At 11:11 AM, Blogger Conservative in Virginia said...

Ditto what hathor said.

When the Department of Homeland Security was first suggesting what every family should have for emergencies (you recall the duct tape and plastic stories), I thought their big mistake was not including coffee. I could just imagine a city full of residents stuck inside in tight quarters and stale air, eating canned food and drinking bottled water, and all of them going through simultaneous caffeine withdrawal!

Add to that a large number of women without their monthly requirement of chocolate, and you have a volatile mix. Maybe even flammable.

At 3:04 PM, Blogger Horace Jeffery Hodges said...

Hathor and CIV, thanks for the thoughtful suggestions.

Fortunately, coffee beans are available here. The problem is that buying a decent cup of coffee has been difficult ... but opportunities for a respectable cup have opened up a lot since Starbucks arrived.

Conferences and other official meetings just haven't caught up with reality yet.

I'm hoping that a real coffee culture will take hold here and transform everything. Ditto a wine culture. And a cheese culture. And a beer culture. And...

Jeffery Hodges

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At 1:40 AM, Blogger Conservative in Virginia said...

I wouldn't count on cheese, what with lactose intolerance. But I'm surprised to hear about Korea lacking a wine and beer culture. All the Koreans and Korean-Americans I know -- well, the men, anyway -- are beer drinkers, and some are wine drinkers.

At 3:28 AM, Blogger Horace Jeffery Hodges said...

Koreans like to drink, but they usually drink some cheap Korean stuff called soju. They've enjoyed hard alcohol for years, including Western whiskey, but they tend to drink to get drunk, a state that I'm not much interested in attaining.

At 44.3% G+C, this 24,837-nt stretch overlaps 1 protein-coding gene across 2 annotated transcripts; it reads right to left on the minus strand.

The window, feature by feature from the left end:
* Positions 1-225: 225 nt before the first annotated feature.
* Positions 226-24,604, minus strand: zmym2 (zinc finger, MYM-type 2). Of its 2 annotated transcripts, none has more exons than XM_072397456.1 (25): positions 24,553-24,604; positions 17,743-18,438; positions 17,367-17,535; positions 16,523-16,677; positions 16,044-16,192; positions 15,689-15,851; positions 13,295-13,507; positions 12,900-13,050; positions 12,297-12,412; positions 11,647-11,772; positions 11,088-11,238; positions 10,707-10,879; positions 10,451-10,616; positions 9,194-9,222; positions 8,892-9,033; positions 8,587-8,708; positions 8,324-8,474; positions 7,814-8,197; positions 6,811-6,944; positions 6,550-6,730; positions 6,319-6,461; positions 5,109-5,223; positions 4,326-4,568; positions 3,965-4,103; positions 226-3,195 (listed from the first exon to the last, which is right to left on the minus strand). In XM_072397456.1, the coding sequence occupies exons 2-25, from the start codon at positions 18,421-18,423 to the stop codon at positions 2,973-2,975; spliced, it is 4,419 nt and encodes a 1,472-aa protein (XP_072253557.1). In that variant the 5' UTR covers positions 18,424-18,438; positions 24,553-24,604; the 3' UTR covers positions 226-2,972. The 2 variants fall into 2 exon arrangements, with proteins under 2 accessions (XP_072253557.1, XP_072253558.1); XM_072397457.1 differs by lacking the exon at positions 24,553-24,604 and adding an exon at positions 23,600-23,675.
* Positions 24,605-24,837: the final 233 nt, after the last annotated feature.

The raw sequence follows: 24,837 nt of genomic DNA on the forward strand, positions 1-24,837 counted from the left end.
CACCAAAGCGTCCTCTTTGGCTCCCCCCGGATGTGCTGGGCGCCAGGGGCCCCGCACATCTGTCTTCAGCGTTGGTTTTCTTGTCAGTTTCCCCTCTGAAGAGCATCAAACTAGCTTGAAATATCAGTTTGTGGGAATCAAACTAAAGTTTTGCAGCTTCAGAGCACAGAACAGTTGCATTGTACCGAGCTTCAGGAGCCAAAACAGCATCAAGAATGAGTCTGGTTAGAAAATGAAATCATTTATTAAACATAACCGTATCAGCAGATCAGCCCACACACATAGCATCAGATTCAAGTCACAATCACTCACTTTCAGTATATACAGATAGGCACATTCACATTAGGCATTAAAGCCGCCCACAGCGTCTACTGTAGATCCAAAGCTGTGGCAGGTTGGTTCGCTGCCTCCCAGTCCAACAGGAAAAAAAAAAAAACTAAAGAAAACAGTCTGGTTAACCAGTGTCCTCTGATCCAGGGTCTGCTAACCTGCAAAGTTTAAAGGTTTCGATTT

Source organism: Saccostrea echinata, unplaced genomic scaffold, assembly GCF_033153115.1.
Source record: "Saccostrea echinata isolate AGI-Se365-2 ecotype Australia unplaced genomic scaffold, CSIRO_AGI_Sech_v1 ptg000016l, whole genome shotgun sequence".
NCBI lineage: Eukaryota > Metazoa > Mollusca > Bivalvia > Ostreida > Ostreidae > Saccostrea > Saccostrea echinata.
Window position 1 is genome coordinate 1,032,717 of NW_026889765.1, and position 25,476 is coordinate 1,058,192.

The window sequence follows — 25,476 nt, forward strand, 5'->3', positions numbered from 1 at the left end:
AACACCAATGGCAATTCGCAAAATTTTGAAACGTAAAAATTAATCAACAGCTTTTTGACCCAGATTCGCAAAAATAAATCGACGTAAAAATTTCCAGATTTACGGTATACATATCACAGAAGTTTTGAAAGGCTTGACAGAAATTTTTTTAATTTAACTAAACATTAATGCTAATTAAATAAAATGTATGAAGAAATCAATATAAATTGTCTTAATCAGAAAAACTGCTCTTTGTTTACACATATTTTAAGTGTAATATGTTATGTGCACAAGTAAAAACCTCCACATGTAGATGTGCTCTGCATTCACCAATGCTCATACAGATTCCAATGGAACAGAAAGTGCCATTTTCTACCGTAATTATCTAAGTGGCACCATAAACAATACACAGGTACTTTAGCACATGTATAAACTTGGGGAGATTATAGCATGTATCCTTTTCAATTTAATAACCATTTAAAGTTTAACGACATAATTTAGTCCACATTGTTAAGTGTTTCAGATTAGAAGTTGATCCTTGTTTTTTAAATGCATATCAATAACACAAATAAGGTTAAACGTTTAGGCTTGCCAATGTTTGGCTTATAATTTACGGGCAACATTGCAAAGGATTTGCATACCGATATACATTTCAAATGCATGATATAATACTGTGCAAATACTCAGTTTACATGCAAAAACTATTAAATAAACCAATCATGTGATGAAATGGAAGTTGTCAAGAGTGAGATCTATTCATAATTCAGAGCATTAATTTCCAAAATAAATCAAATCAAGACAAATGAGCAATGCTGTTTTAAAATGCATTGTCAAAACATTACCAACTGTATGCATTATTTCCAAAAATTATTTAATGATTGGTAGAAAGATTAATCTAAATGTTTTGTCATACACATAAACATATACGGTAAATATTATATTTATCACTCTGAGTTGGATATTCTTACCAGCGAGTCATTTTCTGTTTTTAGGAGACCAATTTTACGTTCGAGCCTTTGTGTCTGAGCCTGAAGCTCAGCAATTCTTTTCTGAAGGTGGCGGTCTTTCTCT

I'll post something on wine today.

As for beer, Koreans have and like beer, but in most restaurants, for example, one can find only Korean beer, often just one brand, and generally of mediocre quality.

So, yes, there is a drinking culture here, but it needs to be transformed (and I'd argue some of the same things about the drinking culture of the Ozarks).

Jeffery Hodges

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At 8:24 AM, Anonymous Anonymous said...

Actually, there is a very rich drinking culture in Korea. It's mostly based around Korean acohols, like makkeolli or the more sophisticated rice wines.

I heard that there is a makkeolli festival around Muju in the spring thats pretty great, although I haven't visited.

At 9:11 AM, Blogger Horace Jeffery Hodges said...

JB, you're right about the traditional alcohols in Korea, but even these tend to be used in the service of getting drunk.

I recall reading something about the Yangban days of old Korea, when a Yangban (nobleman) who drank himself into a stupor would awaken to the congratulations of his friends for having the means to enjoy so much alcohol.

I wouldn't, however, want an influx of wines and beers to crowd out the traditional drinks like makkeolli, insamju, or the like.

Jeffery Hodges